PIQUA — Five Sidney natives, along with four natives of the surrounding area, were honored with their classmates at Edison State Community College’s nursing graduation pinning ceremony on Thursday, Dec. 14, at the Piqua campus.
The local graduates were Emily Ivey, Sasha Jones, Keya Lee, Kaila Pleiman, and Keara Strayer, of Sidney; Mindy Freistuhler, of Wapakoneta; Casey Albers, of Russia; Angela Prenger, of Minster; and Shane Rickert, of Anna.
The pinning ceremony is a time-honored tradition in which the graduate nurse is presented to family and friends as a professional who is about to practice nursing, and the graduate is usually “pinned” by the faculty members who have worked with the students throughout their course of study. Each school has a unique pin, which serves as a symbol of the successful completion of a rigorous curriculum, which prepares its graduates to administer to the sick and injured and promote health through the practice of nursing.
Edison State President Dr. Doreen Larson provided opening remarks praising the work of the nursing students and those who have supported them along the way.
“These nursing students are unique residents who have responded to a unique calling in life. That calling has sustained them through the challenges of our nursing school, and I hope that it will sustain them as they begin the practice of nursing. Edison State is proud to have you as our graduates, and we know that you will reflect well on our nursing program and our College.”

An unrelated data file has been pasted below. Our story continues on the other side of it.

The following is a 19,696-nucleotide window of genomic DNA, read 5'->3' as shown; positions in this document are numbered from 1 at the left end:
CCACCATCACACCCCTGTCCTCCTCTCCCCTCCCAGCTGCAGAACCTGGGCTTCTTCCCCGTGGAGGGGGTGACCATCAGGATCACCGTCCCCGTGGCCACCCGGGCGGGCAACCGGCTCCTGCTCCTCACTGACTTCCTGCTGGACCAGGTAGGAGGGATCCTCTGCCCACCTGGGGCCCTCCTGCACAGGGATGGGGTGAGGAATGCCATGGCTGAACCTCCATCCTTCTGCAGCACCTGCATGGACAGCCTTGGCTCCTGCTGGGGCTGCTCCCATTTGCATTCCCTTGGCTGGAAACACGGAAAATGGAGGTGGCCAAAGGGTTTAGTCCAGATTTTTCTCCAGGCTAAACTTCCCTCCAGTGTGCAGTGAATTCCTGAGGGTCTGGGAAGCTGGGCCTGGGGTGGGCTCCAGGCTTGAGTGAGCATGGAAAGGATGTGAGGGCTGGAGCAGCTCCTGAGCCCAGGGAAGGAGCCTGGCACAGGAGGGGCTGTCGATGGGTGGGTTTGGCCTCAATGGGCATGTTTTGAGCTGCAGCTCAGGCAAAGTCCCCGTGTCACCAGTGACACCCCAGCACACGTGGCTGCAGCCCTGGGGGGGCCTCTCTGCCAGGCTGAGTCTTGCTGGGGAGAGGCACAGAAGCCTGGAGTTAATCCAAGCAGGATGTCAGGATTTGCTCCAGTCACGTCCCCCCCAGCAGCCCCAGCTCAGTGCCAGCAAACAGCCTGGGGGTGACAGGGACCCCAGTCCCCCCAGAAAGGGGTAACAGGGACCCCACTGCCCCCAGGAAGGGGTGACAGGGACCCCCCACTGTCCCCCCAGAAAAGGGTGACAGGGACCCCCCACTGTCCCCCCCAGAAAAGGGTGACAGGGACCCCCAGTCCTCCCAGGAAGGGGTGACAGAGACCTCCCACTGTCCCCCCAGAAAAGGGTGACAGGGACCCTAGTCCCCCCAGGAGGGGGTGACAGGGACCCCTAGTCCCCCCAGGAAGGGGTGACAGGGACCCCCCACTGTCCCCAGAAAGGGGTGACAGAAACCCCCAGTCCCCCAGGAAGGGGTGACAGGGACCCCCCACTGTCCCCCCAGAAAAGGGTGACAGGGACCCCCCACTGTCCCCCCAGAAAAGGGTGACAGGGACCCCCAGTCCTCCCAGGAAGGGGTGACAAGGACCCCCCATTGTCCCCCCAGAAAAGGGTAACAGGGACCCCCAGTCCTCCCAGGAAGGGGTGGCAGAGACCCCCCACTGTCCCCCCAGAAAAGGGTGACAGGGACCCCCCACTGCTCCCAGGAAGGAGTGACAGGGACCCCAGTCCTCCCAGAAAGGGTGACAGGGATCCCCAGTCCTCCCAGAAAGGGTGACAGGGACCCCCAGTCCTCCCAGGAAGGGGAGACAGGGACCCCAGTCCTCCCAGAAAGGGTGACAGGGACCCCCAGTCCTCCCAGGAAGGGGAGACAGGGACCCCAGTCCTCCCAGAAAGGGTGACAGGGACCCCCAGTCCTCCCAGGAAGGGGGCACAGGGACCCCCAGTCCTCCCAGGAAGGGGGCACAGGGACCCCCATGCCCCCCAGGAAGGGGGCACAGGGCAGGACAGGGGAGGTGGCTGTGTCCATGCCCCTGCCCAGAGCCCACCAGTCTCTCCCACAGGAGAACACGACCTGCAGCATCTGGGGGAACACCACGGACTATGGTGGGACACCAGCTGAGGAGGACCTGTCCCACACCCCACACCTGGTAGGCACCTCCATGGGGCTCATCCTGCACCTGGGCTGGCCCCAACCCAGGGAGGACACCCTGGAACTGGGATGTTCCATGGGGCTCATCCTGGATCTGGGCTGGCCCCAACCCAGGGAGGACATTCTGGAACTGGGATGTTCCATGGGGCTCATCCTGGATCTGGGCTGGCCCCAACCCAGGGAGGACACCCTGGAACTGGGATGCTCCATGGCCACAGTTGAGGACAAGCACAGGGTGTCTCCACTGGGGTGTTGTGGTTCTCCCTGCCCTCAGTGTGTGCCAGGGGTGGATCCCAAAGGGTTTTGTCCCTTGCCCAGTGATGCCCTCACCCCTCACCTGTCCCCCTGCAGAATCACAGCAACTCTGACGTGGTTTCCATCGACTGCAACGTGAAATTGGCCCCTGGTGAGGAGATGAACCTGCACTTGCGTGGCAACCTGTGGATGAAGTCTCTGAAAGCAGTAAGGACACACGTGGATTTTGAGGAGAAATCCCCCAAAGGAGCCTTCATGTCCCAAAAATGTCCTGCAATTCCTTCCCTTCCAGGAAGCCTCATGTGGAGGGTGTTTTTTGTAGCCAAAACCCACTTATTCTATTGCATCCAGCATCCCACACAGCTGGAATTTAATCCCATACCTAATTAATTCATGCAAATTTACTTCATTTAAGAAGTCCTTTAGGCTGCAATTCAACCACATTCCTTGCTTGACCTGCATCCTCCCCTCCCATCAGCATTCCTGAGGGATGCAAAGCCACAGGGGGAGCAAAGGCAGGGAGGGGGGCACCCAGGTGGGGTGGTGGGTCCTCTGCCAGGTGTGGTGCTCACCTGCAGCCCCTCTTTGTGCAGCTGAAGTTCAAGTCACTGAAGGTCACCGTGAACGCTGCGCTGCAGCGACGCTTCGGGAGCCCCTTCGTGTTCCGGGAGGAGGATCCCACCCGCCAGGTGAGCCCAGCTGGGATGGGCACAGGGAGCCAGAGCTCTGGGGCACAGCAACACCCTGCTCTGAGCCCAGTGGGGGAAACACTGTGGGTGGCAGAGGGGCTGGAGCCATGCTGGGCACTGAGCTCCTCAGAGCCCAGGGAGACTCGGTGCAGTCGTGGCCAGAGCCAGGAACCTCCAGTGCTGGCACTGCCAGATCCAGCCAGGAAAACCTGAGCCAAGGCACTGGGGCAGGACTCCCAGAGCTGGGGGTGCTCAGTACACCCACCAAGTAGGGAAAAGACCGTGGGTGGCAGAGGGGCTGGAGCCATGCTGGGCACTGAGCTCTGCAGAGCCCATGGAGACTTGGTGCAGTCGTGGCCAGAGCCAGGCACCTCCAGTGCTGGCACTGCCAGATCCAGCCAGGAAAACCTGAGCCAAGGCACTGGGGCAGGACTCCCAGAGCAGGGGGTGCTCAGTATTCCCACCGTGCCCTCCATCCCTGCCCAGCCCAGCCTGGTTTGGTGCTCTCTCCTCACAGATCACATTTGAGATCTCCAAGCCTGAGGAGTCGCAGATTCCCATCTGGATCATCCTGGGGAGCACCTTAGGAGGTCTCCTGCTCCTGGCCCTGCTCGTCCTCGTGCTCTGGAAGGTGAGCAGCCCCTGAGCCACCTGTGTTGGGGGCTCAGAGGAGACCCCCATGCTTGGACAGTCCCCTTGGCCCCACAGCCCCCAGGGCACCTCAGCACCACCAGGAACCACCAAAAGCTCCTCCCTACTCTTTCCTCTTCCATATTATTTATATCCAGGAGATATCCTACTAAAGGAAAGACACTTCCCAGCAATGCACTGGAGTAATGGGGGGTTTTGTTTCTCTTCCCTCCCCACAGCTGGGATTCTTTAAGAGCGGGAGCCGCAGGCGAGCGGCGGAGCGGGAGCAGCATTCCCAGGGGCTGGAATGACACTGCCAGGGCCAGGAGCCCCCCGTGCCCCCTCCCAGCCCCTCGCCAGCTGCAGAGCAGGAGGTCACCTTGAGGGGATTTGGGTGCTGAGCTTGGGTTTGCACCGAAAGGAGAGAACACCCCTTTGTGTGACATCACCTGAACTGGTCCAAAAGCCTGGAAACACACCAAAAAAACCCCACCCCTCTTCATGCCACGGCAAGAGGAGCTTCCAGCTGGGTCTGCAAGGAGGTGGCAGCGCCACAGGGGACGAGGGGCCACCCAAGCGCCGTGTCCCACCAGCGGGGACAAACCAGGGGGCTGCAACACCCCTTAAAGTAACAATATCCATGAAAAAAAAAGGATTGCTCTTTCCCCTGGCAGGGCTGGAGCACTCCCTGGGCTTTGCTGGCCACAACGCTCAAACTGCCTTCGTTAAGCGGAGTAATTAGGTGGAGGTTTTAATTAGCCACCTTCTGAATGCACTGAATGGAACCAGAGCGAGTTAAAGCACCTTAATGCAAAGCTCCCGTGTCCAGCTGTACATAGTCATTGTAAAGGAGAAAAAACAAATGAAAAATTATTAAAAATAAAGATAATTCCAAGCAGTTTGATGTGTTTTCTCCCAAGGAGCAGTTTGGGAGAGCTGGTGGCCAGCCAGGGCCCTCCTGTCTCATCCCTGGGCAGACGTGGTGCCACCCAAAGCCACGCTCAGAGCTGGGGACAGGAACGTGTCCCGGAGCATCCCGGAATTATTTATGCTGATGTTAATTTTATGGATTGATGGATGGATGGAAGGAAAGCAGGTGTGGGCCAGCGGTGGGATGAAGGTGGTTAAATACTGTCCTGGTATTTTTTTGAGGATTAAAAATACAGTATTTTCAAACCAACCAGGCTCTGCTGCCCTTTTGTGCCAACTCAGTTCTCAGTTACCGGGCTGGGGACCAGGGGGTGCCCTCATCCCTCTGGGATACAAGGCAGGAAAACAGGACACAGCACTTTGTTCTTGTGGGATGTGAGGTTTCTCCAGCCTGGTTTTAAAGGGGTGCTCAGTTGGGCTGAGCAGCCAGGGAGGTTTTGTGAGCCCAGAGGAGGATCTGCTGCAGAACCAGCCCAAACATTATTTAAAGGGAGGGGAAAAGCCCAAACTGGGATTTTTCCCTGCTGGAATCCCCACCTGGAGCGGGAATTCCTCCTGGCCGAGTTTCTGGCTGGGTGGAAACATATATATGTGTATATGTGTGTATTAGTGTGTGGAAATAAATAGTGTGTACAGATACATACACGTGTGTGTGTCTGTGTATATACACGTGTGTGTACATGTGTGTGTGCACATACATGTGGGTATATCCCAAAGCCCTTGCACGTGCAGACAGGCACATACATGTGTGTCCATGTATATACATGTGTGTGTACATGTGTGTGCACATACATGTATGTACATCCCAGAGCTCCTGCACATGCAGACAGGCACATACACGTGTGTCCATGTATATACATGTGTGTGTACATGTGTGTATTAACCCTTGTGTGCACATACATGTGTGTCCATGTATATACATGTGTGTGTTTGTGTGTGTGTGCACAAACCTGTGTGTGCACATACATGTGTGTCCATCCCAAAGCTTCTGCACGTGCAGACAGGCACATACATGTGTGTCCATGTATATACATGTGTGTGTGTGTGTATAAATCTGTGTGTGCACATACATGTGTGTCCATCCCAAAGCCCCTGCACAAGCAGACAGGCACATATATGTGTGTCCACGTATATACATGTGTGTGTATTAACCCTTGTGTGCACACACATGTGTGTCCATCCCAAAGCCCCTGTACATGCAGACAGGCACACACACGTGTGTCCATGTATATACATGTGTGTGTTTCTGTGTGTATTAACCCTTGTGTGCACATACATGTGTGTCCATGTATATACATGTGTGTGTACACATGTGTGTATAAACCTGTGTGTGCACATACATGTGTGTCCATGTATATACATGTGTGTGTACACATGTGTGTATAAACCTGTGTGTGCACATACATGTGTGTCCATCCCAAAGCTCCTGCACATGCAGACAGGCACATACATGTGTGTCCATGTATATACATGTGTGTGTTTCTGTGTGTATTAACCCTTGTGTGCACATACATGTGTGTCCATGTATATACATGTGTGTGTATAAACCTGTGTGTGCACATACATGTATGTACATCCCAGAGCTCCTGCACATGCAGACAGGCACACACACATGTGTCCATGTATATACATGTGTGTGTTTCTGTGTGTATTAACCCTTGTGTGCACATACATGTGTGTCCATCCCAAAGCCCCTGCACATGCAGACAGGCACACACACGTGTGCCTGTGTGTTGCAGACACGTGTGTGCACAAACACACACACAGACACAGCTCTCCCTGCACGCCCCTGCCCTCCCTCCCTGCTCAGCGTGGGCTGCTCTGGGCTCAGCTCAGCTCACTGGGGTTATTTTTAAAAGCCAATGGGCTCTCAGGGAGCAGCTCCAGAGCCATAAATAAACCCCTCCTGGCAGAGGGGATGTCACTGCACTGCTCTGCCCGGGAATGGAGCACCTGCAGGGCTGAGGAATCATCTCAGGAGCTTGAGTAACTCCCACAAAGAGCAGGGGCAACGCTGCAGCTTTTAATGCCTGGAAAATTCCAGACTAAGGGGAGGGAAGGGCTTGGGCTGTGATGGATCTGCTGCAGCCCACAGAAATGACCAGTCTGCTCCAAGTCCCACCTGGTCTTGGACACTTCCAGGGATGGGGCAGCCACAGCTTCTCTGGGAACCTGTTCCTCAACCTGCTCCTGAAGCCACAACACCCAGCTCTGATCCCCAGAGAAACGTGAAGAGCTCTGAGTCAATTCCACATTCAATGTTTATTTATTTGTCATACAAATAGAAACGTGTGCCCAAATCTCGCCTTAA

Class Representative Dalton Peak, of Piqua, provided words of encouragement to his classmates.
“The question I get all the time is, ‘Why do I want to be a nurse?’ To be honest, this is the first time I have been able to answer it. But I found the right answer. I do it for love; we all do this for love.”
“I asked some of my classmates why they went into nursing,” Peak continued. “And they responded with stories affecting the people they love. For example, some of us have had children pass away at young ages, and that special nurse was there to help them through one of the hardest times in their life and have now changed their lives completely.”
“Another story I heard was giving birth and being cared for by the loving and nurturing nurses who inspired them to change their career from a pre-school teacher to now becoming a nurse.”
Peak went on to tell a personal story that affected his life and influenced him to become a nurse.
“My stepmother passed away in 2013 from Type II Diabetes. In 2008, my cousins were diagnosed with a fatal genetic condition similar to what you would consider Alzheimer’s. Both of these stories have influenced my decision to become a nurse.”
“When everyone else checks out, the nurses are the only ones who hold their ground and fights for the patients care. It’s the selfless love. I believe that one nurse from our past has made such an impact on our lives that we now are moving on to helping others the way they have helped us.”
Each of the 32 graduates had the opportunity to submit a word of thanks to those who have supported their education, which was read as they received their pin from an Edison State nursing faculty member. Many used the opportunity to share individual stories of sacrifice and triumph over adversity, the bonds that were formed between classmates and the sincere appreciation held for the Edison State nursing faculty.
Graduates of the program will move on to the next phase of their career, which involves taking the registered nurse licensing exam and seeking employment.
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